|Institution:||University of Otago|
|Keywords:||Public; Theology; Core; Values; Domestic; Violence|
|Full text PDF:||http://hdl.handle.net/10523/5572|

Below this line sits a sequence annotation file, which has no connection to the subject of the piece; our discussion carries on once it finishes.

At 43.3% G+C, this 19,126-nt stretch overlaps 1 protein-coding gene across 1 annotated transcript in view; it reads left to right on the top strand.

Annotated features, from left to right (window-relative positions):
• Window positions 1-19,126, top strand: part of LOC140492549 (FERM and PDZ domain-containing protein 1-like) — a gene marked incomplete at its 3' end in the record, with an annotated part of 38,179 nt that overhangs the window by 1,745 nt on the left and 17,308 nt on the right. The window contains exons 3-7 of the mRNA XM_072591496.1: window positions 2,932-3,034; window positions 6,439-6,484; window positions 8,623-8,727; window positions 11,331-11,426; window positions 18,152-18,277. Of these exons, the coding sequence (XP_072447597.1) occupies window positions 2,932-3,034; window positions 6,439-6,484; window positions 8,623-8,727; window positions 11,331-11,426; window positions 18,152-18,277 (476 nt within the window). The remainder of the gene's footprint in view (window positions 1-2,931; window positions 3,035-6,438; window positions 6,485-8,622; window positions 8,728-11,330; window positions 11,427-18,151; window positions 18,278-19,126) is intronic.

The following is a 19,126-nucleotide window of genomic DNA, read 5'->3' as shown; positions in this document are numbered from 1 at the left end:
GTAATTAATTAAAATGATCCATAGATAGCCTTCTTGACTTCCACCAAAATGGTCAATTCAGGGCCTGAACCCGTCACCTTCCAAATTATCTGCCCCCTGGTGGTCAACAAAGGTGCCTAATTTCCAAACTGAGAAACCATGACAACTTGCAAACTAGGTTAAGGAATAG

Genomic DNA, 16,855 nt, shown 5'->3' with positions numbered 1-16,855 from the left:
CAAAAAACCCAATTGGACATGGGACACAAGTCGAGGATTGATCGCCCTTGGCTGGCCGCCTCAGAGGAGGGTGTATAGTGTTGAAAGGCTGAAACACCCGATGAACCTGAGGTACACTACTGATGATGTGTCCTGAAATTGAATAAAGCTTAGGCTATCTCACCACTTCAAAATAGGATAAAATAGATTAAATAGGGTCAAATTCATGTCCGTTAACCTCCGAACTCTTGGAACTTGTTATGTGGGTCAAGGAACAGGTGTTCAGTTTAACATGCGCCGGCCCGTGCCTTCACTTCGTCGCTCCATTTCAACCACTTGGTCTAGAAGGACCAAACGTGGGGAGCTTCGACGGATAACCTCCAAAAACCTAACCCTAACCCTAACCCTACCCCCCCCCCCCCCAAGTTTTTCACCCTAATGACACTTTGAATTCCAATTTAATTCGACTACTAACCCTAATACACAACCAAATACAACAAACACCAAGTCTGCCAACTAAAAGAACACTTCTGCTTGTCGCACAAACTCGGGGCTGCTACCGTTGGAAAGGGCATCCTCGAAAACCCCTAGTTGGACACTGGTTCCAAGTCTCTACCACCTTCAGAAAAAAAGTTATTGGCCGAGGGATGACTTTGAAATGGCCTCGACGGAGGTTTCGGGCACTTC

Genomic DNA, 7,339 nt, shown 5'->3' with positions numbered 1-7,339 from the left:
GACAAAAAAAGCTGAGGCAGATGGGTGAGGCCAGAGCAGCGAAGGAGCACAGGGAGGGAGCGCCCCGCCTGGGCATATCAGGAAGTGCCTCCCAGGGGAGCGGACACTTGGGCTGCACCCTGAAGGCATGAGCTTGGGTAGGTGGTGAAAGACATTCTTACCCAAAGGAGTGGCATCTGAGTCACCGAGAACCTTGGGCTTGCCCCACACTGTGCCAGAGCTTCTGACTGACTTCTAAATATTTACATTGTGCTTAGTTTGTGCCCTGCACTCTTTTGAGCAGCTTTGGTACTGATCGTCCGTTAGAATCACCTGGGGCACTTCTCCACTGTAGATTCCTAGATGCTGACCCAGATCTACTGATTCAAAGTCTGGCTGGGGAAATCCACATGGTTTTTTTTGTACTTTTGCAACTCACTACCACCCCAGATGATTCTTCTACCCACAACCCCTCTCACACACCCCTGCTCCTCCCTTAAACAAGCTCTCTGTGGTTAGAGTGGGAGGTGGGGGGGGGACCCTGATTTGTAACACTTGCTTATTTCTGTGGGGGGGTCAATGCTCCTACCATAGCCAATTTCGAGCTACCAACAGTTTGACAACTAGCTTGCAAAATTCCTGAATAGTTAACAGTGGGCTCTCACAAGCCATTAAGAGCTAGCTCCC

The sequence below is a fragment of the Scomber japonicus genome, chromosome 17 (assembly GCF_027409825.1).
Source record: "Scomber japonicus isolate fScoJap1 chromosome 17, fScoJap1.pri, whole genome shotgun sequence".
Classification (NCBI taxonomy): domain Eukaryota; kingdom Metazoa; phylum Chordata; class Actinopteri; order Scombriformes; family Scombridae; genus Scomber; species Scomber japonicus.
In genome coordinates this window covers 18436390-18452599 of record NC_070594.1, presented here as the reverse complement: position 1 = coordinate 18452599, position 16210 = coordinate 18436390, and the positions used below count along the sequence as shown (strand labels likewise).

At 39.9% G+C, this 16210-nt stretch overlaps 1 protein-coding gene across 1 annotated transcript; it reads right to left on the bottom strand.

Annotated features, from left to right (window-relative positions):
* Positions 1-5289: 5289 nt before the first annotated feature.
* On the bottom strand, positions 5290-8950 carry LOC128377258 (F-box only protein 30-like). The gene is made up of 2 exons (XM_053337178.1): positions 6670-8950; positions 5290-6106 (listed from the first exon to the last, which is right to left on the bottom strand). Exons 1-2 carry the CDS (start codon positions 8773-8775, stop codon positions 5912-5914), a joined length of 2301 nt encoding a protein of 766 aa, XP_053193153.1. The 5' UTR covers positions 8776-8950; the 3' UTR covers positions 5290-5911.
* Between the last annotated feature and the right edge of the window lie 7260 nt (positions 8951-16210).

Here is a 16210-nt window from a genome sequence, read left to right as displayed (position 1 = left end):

The purpose of this research is to formulate a theologically coherent perspective on the complex social and moral questions facing contemporary Samoan society. It does so by constructing a contextual Samoan public theology, based on the core Samoan-Christian values of alofa (love), fa’aaloalo (respect), soalaupule (consensual dialogue), tautua (selfless service) and amiotonu (justice). Drawing on scholarship on public theology, as well as relevant interdisciplinary sociological, cultural and religious studies, the thesis examines the nature and constituent elements of public theology, both in the West and in Samoa. To construct a framework for a public theology for Samoa based on its core values, the study examines the significance of the fa’asamoa (Samoan way of life) and its value system. Key to this framework is an understanding of the fusion between Samoan values and Christian values. Because ‘the public’ are the subjects of public theology, a crucial element of the construction of a Samoan public theology is the incorporation of the views of representative voices within Samoan society. Using constructivist grounded theory and talanoa Pacific research methodologies, seventy-five interviews from representatives of government, civil society, churches and villages garner valuable information on Samoans’ core values and their relevance for a public theology. The information on core values gleaned from research participants and other scholarship reveals how they can be brought to bear on social issues in the Samoan public sphere – the ‘why, who, what and how’ of a Samoan public theology. This collective knowledge suggests concrete ways of shaping theological discourse and moral action in contemporary Samoan society. The thesis ends with a contextual application of core Samoan-Christian values, as a public theology response to the social problem of domestic violence in Samoa.